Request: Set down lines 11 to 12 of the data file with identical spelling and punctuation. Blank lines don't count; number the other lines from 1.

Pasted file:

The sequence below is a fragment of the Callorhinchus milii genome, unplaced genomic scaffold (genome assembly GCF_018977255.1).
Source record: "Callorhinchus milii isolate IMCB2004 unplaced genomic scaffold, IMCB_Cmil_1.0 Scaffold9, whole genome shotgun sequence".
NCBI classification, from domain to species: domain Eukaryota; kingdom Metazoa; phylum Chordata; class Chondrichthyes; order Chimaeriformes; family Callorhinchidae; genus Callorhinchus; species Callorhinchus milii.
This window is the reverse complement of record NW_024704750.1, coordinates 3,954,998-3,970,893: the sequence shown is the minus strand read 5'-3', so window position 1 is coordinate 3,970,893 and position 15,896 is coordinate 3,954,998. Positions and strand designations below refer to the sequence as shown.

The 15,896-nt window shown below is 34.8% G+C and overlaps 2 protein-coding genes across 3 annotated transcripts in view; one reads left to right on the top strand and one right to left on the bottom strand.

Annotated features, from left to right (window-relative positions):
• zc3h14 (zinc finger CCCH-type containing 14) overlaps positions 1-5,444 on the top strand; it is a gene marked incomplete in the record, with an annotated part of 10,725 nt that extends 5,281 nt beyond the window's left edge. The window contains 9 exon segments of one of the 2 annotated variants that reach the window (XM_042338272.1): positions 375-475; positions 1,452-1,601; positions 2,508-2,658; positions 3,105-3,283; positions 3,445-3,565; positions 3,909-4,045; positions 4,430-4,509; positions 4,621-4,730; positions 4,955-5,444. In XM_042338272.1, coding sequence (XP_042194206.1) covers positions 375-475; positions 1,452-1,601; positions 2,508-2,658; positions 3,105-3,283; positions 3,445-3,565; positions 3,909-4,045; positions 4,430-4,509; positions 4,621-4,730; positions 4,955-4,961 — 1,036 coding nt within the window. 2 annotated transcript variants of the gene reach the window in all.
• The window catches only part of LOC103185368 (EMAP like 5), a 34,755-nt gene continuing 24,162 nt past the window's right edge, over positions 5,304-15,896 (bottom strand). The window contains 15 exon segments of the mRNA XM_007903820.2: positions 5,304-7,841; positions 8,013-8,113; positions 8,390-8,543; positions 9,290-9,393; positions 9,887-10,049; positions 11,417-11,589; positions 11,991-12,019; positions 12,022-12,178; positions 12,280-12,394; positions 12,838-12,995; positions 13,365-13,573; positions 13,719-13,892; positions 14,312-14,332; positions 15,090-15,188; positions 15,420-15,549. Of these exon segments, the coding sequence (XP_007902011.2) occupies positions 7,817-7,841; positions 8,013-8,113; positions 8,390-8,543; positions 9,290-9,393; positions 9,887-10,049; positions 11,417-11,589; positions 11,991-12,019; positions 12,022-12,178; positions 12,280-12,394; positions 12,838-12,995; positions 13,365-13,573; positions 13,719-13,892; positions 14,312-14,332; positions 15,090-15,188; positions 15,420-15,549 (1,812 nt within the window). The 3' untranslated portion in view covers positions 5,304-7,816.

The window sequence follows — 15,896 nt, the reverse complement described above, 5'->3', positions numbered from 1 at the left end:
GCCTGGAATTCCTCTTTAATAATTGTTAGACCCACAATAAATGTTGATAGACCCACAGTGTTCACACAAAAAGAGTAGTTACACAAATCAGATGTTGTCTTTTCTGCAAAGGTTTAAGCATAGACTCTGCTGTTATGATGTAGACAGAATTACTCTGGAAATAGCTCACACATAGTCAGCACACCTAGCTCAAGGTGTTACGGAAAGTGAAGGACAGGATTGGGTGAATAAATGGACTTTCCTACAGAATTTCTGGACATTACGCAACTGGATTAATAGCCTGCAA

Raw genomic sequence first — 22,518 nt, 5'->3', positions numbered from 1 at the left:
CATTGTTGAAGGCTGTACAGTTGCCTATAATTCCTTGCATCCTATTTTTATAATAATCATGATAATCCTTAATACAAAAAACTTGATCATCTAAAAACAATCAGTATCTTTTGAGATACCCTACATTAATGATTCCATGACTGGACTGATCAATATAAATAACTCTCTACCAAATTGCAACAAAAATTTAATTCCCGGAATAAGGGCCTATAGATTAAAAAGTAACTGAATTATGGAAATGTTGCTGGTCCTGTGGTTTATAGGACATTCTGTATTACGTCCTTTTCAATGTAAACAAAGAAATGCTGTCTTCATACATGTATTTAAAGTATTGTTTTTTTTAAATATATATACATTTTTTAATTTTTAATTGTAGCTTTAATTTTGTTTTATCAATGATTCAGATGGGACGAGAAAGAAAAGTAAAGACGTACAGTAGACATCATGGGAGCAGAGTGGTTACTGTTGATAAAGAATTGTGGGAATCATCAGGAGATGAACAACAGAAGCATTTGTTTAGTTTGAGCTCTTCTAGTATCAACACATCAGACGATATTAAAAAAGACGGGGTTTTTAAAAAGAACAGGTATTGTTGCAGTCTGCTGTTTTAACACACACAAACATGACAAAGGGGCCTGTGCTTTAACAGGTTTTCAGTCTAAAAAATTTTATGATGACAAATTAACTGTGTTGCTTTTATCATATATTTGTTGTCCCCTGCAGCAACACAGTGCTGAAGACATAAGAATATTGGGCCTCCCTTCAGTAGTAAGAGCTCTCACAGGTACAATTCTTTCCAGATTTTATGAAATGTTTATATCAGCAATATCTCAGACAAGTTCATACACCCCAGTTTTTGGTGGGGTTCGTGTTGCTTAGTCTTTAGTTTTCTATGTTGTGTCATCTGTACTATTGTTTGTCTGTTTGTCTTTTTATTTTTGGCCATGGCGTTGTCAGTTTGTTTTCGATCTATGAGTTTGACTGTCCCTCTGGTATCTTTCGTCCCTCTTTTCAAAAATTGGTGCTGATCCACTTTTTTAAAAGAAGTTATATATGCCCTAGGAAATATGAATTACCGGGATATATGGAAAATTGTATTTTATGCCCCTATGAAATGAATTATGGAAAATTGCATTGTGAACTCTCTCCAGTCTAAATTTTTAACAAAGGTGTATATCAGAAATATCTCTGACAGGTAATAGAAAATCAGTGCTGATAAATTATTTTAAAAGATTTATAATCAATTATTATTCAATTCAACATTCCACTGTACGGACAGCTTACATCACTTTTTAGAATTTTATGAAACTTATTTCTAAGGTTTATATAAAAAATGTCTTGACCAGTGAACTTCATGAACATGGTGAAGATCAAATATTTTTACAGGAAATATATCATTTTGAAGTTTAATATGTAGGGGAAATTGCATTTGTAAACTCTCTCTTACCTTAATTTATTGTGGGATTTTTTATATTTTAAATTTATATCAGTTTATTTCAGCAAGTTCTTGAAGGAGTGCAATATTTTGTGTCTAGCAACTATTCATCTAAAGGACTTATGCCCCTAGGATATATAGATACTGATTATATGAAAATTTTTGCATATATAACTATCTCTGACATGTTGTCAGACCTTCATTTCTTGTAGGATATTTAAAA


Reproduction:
Raw genomic sequence first — 22,518 nt, 5'->3', positions numbered from 1 at the left:
CATTGTTGAAGGCTGTACAGTTGCCTATAATTCCTTGCATCCTATTTTTATAATAATCATGATAATCCTTAATACAAAAAACTTGATCATCTAAAAACAATCAGTATCTTTTGAGATACCCTACATTAATGATTCCATGACTGGACTGATCAATATAAATAACTCTCTACCAAATTGCAACAAAAATTTAATTCCCGGAATAAGGGCCTATAGATTAAAAAGTAACTGAATTATGGAAATGTTGCTGGTCCTGTGGTTTATAGGACATTCTGTATTACGTCCTTTTCAATGTAAACAAAGAAATGCTGTCTTCATACATGTATTTAAAGTATTGTTTTTTTTAAATATATATACATTTTTTAATTTTTAATTGTAGCTTTAATTTTGTTTTATCAATGATTCAGATGGGACGAGAAAGAAAAGTAAAGACGTACAGTAGACATCATGGGAGCAGAGTGGTTACTGTTGATAAAGAATTGTGGGAATCATCAGGAGATGAACAACAGAAGCATTTGTTTAGTTTGAGCTCTTCTAGTATCAACACATCAGACGATATTAAAAAAGACGGGGTTTTTAAAAAGAACAGGTATTGTTGCAGTCTGCTGTTTTAACACACACAAACATGACAAAGGGGCCTGTGCTTTAACAGGTTTTCAGTCTAAAAAATTTTATGATGACAAATTAACTGTGTTGCTTTTATCATATATTTGTTGTCCCCTGCAGCAACACAGTGCTGAAGACATAAGAATATTGGGCCTCCCTTCAGTAGTAAGAGCTCTCACAGGTACAATTCTTTCCAGATTTTATGAAATGTTTATATCAGCAATATCTCAGACAAGTTCATACACCCCAGTTTTTGGTGGGGTTCGTGTTGCTTAGTCTTTAGTTTTCTATGTTGTGTCATCTGTACTATTGTTTGTCTGTTTGTCTTTTTATTTTTGGCCATGGCGTTGTCAGTTTGTTTTCGATCTATGAGTTTGACTGTCCCTCTGGTATCTTTCGTCCCTCTTTTCAAAAATTGGTGCTGATCCACTTTTTTAAAAGAAGTTATATATGCCCTAGGAAATATGAATTACCGGGATATATGGAAAATTGTATTTTATGCCCCTATGAAATGAATTATGGAAAATTGCATTGTGAACTCTCTCCAGTCTAAATTTTTAACAAAGGTGTATATCAGAAATATCTCTGACAGGTAATAGAAAATCAGTGCTGATAAATTATTTTAAAAGATTTATAATCAATTATTATTCAATTCAACATTCCACTGTACGGACAGCTTACATCACTTTTTAGAATTTTATGAAACTTATTTCTAAGGTTTATATAAAAAATGTCTTGACCAGTGAACTTCATGAACATGGTGAAGATCAAATATTTTTACAGGAAATATATCATTTTGAAGTTTAATATGTAGGGGAAATTGCATTTGTAAACTCTCTCTTACCTTAATTTATTGTGGGATTTTTTATATTTTAAATTTATATCAGTTTATTTCAGCAAGTTCTTGAAGGAGTGCAATATTTTGTGTCTAGCAACTATTCATCTAAAGGACTTATGCCCCTAGGATATATAGATACTGATTATATGAAAATTTTTGCATATATAACTATCTCTGACATGTTGTCAGACCTTCATTTCTTGTAGGATATTTAAAA